Determining Risk of Ebola Transmission in Healthcare and Community Settings
Who this is for: Healthcare workers engaged in public health, policy, planning, and risk analysis in West Africa.
What this is for: To provide assessment criteria to determine and manage the risk of Ebola transmission in a healthcare facility or community with people under investigation (PUIs) for Ebola virus disease (EVD) or with confirmed EVD.
How to use: Apply the criteria provided to analyze and assess the risk level in a healthcare facility or community.
- Since the discovery of the Ebola virus, there have been Ebola infections among healthcare workers in almost every outbreak. Protecting healthcare workers from Ebola virus disease and improving infection control are critical elements to provide reliable health care and stop the epidemic.
- Infection control is a key strategy in stopping the Ebola epidemic and in preventing future outbreaks.
- Infections have led to health facility closures, distrust in the healthcare system, direct and indirect loss of the healthcare workforce, and weakened infrastructure needed to treat more common ailments in the region, like malaria and cholera.
- Recommended infection control measures depend on the risk of transmission in the facility and the community.
Cases of Ebola infections among healthcare workers can have devastating effects on healthcare systems and the communities they serve. These cases have led to health facility closures, distrust in the healthcare system, and direct and indirect loss of the healthcare workforce. These effects weaken efforts to control the epidemic and can lead to a collapse of the basic healthcare infrastructure needed to treat more common ailments in the region, like malaria and cholera.
Infection control is a key strategy in stopping the Ebola epidemic and in preventing future outbreaks of disease. Many measures may be used for infection control, both in the community and in healthcare settings. How these infection control measures are put into action depends on the level of risk in the facility and the community.
Two factors help determine the level of risk in community and healthcare settings:
- The local and regional Ebola transmission risk in the community.
- The risk from people under investigation PUIs or and patients with confirmed EVD under care in a given facility.
The level of transmission risk in a community is determined by whether there is epidemiologically linked or unlinked community transmission. In linked community transmission, public health authorities are able to link each new case to one or more previously reported cases. In unlinked community transmission, cases are sometimes not able to be traced directly from contact with a person who had EVD previously.
Community: Low Risk
When no cases of EVD have been identified in a community, or when all identified cases can be linked to known cases, a community setting is considered low risk. In low risk community settings, sick patients are evaluated for EVD if exposure to known cases has occurred or if they have traveled to a region where unlinked transmission is occurring. They are evaluated based on known exposures, and clinical signs and symptoms. The goal in low risk settings is to prepare healthcare facilities to handle EVD cases safely if a case is identified.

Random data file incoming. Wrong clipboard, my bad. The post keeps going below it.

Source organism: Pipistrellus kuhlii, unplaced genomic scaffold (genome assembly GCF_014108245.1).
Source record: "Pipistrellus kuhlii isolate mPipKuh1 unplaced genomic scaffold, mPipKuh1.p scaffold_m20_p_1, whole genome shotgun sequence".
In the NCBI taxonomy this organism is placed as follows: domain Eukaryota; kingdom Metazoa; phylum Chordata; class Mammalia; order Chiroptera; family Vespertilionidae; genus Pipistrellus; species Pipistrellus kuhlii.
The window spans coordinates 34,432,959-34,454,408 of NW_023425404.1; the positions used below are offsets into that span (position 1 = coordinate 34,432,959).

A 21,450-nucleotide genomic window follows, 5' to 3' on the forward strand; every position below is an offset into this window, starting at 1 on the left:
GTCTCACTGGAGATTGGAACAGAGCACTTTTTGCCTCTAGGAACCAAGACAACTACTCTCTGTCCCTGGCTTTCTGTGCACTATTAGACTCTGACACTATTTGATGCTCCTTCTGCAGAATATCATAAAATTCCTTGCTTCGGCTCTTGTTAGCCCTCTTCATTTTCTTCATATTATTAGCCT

Community: High Risk
High risk community settings are areas with multiple cases of EVD that cannot be linked to other cases, or are near areas that have unlinked transmission. Patients may be evaluated on the basis of symptoms and laboratory findings alone, because exposure history is not known in unlinked transmission settings. Strict visitor and public access policies must be enforced in these settings. Healthcare workers should use enhanced precautions for safety, such as minimizing patient contact by distancing, and using extended personal protective equipment (PPE) during the care of all patients. Regular monitoring of healthcare workers for symptoms may be required.
Healthcare Facility Risk
The level of risk in any given healthcare facility is determined by whether PUIs or patients with confirmed EVD are receiving care at the facility.
Healthcare Facilities: Low Risk
Facilities with no (PUIs) or patients with confirmed cases of EVD are considered low risk. If a low risk healthcare facility is located in a low risk community, regular monitoring of symptoms in healthcare workers is probably not necessary. Extended PPE for either patient care or environmental cleaning probably should not be required.
Healthcare Facilities: High Risk
Facilities with one or more PUIs or patients with confirmed Ebola, such as an Ebola treatment unit, Ebola care center, community care center, or holding center, are considered high risk. Risk for Ebola transmission to patients or staff is very high, and strict adherence to all infection control measures must be enforced. This includes
- Separation and cohorting of PUIs or patients with confirmed EVD, often through use of physical barriers.
- Separation and cohorting of staff caring for patients with EVD and patients without EVD.
- Strict policies for visitor and public access.
- Screening for symptoms among healthcare workers.
- Appropriate use of extended PPE for care of patients with EVD and environmental cleaning.
- Strict environmental cleaning and disinfection.
- Page last reviewed: February 6, 2015
- Page last updated: December 19, 2014
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